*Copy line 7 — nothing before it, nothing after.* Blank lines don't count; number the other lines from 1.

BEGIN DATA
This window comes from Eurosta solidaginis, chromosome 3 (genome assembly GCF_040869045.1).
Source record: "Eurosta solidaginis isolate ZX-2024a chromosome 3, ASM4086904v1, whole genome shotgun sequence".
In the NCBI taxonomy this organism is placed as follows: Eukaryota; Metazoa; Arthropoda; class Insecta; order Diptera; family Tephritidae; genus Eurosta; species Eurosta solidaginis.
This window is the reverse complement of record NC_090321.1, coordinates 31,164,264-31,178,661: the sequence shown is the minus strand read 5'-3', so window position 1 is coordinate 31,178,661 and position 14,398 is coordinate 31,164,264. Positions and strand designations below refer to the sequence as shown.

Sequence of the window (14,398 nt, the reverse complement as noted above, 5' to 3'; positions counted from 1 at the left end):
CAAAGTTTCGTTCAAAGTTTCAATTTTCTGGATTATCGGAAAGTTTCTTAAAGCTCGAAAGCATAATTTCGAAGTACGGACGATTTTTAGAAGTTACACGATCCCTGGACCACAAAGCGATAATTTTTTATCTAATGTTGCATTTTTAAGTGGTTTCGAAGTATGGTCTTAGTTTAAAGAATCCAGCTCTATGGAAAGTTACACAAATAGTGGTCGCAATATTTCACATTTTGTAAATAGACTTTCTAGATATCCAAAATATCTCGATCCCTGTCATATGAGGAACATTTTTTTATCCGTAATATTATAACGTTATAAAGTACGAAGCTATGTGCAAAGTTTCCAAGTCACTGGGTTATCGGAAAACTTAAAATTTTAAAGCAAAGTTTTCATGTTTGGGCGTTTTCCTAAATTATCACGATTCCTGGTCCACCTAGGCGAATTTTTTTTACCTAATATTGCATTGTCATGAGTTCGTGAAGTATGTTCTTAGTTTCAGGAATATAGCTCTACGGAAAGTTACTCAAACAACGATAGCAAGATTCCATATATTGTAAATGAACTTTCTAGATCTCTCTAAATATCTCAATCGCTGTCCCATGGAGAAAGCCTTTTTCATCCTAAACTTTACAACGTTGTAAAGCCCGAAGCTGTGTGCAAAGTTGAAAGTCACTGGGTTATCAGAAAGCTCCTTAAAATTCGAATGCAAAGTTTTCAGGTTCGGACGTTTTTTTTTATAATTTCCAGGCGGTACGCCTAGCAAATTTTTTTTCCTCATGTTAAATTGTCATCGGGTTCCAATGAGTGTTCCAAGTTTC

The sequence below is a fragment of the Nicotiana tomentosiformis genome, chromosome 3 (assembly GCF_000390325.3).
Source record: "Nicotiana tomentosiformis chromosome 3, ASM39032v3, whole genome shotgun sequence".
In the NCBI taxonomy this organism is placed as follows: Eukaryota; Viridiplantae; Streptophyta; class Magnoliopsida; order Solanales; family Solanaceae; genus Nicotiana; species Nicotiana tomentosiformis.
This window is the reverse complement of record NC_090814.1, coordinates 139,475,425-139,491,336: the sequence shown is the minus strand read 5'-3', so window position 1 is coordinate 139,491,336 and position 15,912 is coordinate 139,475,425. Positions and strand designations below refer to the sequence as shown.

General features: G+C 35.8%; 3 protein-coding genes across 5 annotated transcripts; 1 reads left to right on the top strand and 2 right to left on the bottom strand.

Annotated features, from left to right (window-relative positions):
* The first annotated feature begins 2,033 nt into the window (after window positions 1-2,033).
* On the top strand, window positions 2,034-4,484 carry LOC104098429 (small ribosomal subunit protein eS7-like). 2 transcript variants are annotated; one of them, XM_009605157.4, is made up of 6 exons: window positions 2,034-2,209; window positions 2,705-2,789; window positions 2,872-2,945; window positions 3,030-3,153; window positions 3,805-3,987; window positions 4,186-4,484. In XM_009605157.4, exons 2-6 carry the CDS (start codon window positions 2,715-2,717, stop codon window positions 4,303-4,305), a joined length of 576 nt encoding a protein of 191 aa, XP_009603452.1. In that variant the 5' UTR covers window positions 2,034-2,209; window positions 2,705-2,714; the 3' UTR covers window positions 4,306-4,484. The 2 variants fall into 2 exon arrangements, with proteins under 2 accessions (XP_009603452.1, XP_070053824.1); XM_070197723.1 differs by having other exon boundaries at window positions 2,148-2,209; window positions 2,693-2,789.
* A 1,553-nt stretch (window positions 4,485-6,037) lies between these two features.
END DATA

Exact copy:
The sequence below is a fragment of the Nicotiana tomentosiformis genome, chromosome 3 (assembly GCF_000390325.3).